But once again, I humbly submit that a person cannot read the passage this way without completely ignoring the context. Arminian interpretations of the text strike me as assuming that genuine believers can fall away and then attempting to find a way that the text can allow for this idea, rather than listening carefully to the plain meaning of the text.
Here is my reasoning for why the love mentioned in 8:39 cannot be a general love for all people. In v. 33, Paul makes it clear that it is the elect to whom he is speaking. For our purposes, it doesn’t matter whether you think the “elect” refers to the Church (so Arminians) or to the individuals who comprise the church (so Calvinists). All that matters is that Paul believes himself to be included in the elect. So, as far as Paul is concerned, he is definitely included in the “we’s” and “us’s” of this passage.
Again, v. 33 implies that he is speaking to those who have been justified. That’s believers. Unbelievers are not justified. Moreover, Paul is writing this letter to a church. More specifically, he is writing it to “…you who are called to belong to Jesus Christ. To all those in Rome who are loved by God and called to be saints” (1:6-7). So, his words are not meant for everyone, because not everyone in Rome is “loved by God” in the sense Paul is using the word “loved.” Only those who are “called to be saints” are “loved by God.”
Therefore, it is beyond question, in my view, that the sort of love that Paul is speaking of in 8:39 is a love “in Christ Jesus” for those who are called to be saints; those who are called; those who are elect. And that group does not include everyone. Paul is absolutely confident (“I am certain,” v. 38) in the absolute impossibility of himself being separated from the special, saving love of God for his chosen people. Nowhere does Paul ever suggest that the sort of thing he says in vv. 38-39 will only remain true so long as he keeps himself in the “elect community” by his own efforts and love for God.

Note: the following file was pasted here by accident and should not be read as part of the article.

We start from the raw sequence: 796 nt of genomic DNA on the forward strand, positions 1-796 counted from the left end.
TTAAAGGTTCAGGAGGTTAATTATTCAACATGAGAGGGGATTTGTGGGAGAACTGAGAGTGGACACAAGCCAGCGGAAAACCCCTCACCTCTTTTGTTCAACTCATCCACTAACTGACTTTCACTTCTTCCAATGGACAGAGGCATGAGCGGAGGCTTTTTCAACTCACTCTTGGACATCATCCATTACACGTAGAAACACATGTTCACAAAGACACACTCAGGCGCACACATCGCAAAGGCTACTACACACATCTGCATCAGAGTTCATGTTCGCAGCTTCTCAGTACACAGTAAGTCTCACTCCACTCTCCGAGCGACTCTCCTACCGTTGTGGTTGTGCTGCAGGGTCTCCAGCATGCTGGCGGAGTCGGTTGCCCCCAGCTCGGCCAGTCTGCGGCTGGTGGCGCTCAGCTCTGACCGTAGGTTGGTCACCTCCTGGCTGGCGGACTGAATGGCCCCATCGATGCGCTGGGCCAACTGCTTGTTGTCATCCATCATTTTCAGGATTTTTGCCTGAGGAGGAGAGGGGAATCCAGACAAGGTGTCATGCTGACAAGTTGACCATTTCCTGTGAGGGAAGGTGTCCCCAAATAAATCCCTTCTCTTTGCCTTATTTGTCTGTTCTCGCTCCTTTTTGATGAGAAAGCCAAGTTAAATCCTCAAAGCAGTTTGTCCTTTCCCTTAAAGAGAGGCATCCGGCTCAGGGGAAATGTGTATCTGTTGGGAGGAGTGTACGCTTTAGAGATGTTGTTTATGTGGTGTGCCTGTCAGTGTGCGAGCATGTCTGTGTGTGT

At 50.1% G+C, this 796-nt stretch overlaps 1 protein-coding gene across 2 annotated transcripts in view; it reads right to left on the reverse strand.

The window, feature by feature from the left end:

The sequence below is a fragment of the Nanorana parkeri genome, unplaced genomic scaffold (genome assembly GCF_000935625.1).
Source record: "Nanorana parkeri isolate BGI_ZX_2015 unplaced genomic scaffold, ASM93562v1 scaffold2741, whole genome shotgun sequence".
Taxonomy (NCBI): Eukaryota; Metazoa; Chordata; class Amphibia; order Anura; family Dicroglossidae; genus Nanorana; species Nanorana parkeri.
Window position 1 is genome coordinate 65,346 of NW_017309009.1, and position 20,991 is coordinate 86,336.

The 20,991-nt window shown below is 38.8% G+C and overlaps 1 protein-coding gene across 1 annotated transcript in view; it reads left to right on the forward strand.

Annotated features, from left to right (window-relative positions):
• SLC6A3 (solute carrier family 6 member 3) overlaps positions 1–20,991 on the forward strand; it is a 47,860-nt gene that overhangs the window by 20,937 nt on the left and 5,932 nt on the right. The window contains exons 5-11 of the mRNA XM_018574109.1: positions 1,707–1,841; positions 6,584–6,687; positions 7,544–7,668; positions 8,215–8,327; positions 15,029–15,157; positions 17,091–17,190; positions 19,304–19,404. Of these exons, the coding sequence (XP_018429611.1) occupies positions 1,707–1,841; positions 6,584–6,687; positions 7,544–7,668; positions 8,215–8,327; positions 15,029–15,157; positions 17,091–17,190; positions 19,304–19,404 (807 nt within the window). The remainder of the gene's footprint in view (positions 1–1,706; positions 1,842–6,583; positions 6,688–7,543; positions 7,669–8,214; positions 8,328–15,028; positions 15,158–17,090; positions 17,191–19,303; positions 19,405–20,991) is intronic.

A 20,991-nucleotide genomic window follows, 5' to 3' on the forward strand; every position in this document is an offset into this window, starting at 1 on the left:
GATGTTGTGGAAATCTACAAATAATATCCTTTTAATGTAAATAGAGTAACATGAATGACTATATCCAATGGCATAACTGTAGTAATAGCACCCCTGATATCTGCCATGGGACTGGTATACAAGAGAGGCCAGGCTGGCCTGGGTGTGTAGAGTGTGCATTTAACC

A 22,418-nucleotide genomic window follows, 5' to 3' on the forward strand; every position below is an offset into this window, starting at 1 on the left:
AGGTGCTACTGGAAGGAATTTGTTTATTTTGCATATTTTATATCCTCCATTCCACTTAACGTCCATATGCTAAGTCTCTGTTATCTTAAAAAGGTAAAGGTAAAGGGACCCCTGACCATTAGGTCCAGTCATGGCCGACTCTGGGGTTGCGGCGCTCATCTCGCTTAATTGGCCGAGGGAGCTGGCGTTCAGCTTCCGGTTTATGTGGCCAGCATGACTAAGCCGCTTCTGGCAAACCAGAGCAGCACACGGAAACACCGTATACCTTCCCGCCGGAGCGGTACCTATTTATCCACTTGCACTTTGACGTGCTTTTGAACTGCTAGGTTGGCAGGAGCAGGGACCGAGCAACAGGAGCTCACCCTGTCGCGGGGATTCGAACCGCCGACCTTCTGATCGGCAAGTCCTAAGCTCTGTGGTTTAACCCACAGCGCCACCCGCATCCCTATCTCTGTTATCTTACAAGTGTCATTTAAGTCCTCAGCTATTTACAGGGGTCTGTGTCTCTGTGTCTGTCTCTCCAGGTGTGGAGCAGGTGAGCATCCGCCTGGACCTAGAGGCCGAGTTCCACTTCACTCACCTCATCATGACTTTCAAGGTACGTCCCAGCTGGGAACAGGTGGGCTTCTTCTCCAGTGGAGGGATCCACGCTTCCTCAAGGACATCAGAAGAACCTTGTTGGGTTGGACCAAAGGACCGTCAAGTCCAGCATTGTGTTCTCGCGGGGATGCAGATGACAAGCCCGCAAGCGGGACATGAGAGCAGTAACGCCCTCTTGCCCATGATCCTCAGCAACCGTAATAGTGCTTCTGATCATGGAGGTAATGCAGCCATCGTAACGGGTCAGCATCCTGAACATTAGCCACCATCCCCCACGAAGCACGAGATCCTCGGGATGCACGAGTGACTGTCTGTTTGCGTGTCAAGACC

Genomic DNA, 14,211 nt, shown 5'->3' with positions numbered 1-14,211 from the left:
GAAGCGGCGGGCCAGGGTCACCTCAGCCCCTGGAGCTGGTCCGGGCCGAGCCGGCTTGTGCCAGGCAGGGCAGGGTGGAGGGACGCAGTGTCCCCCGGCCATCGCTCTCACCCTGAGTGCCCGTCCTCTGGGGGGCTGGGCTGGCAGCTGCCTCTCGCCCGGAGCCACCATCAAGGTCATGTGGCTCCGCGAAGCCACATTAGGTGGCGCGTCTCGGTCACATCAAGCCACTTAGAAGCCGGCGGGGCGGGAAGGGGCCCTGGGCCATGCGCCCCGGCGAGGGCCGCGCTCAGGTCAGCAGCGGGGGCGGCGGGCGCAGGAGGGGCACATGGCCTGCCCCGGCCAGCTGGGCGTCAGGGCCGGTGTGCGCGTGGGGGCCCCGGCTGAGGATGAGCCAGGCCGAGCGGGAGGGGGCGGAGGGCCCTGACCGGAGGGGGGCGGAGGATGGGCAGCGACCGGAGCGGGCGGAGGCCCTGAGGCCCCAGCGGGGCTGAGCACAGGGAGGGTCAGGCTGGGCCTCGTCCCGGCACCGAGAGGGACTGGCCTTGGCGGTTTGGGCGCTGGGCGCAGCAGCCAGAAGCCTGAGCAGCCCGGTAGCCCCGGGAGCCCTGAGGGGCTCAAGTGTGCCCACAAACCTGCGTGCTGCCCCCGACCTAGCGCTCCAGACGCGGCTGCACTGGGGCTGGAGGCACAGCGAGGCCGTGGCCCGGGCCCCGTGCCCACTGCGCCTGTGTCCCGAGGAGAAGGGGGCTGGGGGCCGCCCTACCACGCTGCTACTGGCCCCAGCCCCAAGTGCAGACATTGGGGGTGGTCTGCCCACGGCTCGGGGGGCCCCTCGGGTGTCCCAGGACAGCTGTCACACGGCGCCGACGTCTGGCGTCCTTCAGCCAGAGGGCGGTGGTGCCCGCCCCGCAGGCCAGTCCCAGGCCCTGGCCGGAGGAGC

But, some might suggest, could not Paul himself separate himself from this special love of God? Is Paul not simply encouraging the Romans by telling them that no one or nothing outside of themselves can separate them, leaving open the possibility that they themselves could, in fact, separate themselves from God’s love? The only way I know how to answer that question is with a question: Are you, as a believer, included in “anything else in all creation” (v. 39)? If you are a part of creation, you cannot create a separation between God and any of his elect—even yourself.
Now, do I think all believers must persevere in faith and good deeds through to the end of their life? Yes, I absolutely do. Please hear me: Praying a “salvation prayer” or signing a “commitment card” guarantees nothing. If we do not persevere to the end despite our occasional backslidings; if we reject Christ and live in such a way that manifests that rejection to the end, we will die and go to hell. I am not creating a license for loose, lazy, apathetic, grace-presuming, God-offending, Christ-dishonoring “once-saved-always-saved-so-I-can-live-however-I-d&$#-well-please” behavior.
Nevertheless, in my view, the Scriptures clearly teach that God will see to it, by his preserving grace, that all of his chosen people will invariably persevere to the end.
The Hebrews 6 and 10 “warning” or “apostasy” passages are up tomorrow.